Serving as a notary is a lesser-known, but potentially lucrative, side gig — one that can pull in $2,400 a month for some workers.
A notary witnesses signatures on legal documents in order to prevent fraud. Notaries oversee signatures on mortgage documents, marriage licenses, deeds, and more to verify that they're authentic. They also confirm the signer's identity in the process.
Notary laws vary from state to state, as do start-up costs. Depending on your location, you may need to complete a notary course, take a certification test, keep a journal of each job you do, and purchase a personalized notarization stamp. Notaries also need liability insurance, in case a client disputes errors that cause a financial loss.
States typically set the standards around how much a notary can charge, and rates vary depending on the type of documents being notarized. Maximum signature fees range from 50 cents in Vermont to $15 in California, for example. In some states, notaries can sent their own fees.
Here are a few tips from three successful notaries.
Lisa Prince, 41, of Fairfield, California, became a notary 16 years ago when the law office at which she worked as a paralegal needed one. Prince offered to step up, and her office paid for her notary training.
She started notarizing documents in-house and then turned her new skill into a side hustle. She doesn't advertise — clients contact her directly or find her in a company directory.
Prince charges between $125-$350 per job, each of which typically requires multiple signatures. Her higher paying jobs tend to be loan documents because it takes more time to parse the information: "You need to understand verbiage and answer questions, if the third party has any."
Samantha Lawson, 34, a human resources manager for a roofing company in Colorado Springs, Colorado, took on a side hustle as a notary and found a lucrative niche notarizing real estate documents. Lawson says a signing package for the sale of a house may be 200 pages long and require 20 signatures, with six pages that need notarizing, she says. Lawson charges $75 for a seller's package (meaning several pages that require signatures) and $150 for a buyer's package. If travel is required, she tacks $20-$30 onto the total costs.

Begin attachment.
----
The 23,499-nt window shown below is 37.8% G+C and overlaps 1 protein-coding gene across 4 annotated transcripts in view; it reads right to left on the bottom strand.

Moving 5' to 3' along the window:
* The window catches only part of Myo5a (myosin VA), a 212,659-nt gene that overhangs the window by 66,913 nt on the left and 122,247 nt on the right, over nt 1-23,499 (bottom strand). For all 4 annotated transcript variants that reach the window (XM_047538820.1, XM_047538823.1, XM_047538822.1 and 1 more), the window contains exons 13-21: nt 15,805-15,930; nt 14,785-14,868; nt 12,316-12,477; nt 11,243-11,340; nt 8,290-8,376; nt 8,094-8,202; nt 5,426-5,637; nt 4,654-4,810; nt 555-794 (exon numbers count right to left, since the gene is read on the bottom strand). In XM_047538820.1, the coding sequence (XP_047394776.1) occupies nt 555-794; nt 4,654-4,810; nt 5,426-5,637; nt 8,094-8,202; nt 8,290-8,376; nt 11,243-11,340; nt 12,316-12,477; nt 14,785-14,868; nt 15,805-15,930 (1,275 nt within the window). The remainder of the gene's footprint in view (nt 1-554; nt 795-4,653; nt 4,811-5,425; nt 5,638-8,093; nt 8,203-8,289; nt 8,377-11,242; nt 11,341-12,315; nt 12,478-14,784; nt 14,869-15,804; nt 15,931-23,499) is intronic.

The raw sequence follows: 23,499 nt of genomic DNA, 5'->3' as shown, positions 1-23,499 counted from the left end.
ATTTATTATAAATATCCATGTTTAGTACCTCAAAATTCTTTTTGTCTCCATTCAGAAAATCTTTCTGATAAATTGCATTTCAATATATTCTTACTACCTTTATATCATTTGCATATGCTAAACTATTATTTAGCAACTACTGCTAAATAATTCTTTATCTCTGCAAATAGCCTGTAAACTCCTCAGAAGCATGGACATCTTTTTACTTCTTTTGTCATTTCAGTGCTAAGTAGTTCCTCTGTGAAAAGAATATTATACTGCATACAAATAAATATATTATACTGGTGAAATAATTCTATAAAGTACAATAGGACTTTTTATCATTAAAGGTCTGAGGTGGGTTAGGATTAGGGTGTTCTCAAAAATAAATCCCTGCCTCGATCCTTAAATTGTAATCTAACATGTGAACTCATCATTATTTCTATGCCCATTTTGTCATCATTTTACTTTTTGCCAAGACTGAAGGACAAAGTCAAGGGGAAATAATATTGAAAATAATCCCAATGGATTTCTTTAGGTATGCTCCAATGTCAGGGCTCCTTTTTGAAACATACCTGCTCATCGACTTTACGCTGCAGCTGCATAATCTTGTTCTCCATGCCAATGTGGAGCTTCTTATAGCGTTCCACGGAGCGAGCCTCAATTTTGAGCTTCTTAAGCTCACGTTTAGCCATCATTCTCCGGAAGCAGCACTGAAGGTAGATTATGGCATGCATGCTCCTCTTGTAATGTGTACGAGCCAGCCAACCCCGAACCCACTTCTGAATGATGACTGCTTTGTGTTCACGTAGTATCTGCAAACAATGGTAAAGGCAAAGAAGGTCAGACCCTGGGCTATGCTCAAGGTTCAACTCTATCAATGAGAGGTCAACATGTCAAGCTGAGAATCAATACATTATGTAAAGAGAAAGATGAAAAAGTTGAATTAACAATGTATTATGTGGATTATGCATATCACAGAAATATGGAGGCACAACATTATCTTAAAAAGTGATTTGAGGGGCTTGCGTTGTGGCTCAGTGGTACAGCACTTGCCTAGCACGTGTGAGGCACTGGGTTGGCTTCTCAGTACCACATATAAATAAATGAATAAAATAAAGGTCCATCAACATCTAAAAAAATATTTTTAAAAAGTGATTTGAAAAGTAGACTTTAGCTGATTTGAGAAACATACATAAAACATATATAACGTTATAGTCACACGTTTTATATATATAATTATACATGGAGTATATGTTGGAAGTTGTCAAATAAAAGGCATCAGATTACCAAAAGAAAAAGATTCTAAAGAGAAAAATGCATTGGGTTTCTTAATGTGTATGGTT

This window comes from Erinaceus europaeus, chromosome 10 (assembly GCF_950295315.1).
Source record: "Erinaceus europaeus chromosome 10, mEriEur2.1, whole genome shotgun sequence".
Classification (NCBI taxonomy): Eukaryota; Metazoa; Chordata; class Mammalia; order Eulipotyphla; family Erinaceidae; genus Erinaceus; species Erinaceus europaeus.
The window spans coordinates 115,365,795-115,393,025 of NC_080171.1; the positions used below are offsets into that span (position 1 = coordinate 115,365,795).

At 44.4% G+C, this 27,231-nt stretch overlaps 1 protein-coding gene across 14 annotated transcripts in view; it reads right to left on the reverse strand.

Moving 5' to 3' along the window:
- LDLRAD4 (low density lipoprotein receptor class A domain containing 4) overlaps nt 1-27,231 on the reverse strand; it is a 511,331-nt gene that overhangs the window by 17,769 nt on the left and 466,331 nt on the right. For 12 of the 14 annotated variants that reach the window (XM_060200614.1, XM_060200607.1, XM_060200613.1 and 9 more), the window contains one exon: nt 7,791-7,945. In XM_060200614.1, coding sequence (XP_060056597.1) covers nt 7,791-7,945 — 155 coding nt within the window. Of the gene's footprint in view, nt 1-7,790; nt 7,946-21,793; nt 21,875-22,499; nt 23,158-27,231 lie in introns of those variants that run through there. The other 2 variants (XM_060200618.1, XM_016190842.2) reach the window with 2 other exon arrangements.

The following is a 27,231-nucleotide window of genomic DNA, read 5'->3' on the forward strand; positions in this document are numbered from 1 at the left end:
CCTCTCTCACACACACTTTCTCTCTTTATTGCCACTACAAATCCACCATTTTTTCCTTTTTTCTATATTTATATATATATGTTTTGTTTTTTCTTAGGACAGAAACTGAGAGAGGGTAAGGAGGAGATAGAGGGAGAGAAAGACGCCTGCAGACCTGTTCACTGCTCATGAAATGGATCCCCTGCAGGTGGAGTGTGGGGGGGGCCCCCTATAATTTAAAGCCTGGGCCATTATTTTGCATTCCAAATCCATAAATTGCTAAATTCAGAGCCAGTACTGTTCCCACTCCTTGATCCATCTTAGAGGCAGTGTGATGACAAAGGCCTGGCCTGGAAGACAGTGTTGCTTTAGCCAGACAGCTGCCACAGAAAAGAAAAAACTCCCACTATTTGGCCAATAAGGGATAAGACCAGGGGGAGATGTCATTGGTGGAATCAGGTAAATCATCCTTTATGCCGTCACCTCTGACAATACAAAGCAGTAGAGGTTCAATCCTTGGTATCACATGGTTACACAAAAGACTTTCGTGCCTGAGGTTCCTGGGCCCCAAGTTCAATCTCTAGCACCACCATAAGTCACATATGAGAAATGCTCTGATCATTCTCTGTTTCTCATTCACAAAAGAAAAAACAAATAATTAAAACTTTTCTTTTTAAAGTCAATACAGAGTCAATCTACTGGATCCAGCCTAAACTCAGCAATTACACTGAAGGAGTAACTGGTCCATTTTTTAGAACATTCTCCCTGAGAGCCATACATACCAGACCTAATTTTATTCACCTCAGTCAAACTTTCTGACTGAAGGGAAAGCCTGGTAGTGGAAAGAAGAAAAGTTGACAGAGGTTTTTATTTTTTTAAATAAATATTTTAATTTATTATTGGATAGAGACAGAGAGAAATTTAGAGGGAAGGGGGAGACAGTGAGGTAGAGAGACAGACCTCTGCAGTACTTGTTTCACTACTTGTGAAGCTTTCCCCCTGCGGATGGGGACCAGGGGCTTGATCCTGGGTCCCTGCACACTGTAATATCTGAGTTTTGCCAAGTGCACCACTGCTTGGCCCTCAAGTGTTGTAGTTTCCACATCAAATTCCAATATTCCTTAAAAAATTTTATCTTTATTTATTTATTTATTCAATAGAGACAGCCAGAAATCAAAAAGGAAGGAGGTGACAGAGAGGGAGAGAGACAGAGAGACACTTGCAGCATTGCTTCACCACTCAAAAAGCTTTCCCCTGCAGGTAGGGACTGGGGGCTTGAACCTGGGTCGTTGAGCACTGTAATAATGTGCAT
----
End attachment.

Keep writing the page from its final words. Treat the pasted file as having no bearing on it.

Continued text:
Lawson averages five seller packages per week. So at $75 apiece plus travel, her side hustle brings in up to $2,400 per month, depending on her travel time.
Lawson is registered for an online job board that alerts her and other local notaries through text when a gig comes up: "You're kind of fighting for the loan signings," she says. "It's first come, first serve. If you get to it first, you'll get it, unless they request a specific notary. It's a competitive market in Colorado Springs."
Josie Guvera, 34, lives in Lancaster, California, and works for the county of Los Angeles as a community health worker. She took on a side hustle as a notary to earn extra money to support her four children after noticing that there were few bilingual notaries in her area.
Guvera averages $100 per job. She finds clients through a national notary service that alerts her when jobs pop up. Guvera is also willing to travel from her rural town to surrounding big cities, which gives her a wider client base: "For me, 98% of my notarizations come from Spanish speaking clients, so that gives me a foot up, gives me more of an advantage."
If you're considering a side hustle as a notary, Guvera says it's important to set realistic goals. "You won't get five or 10 signings in a weekend at the start until you develop those relationships with clients. You can expect one or two a week, but keep going and take the little jobs — the big one will come."
More from Grow: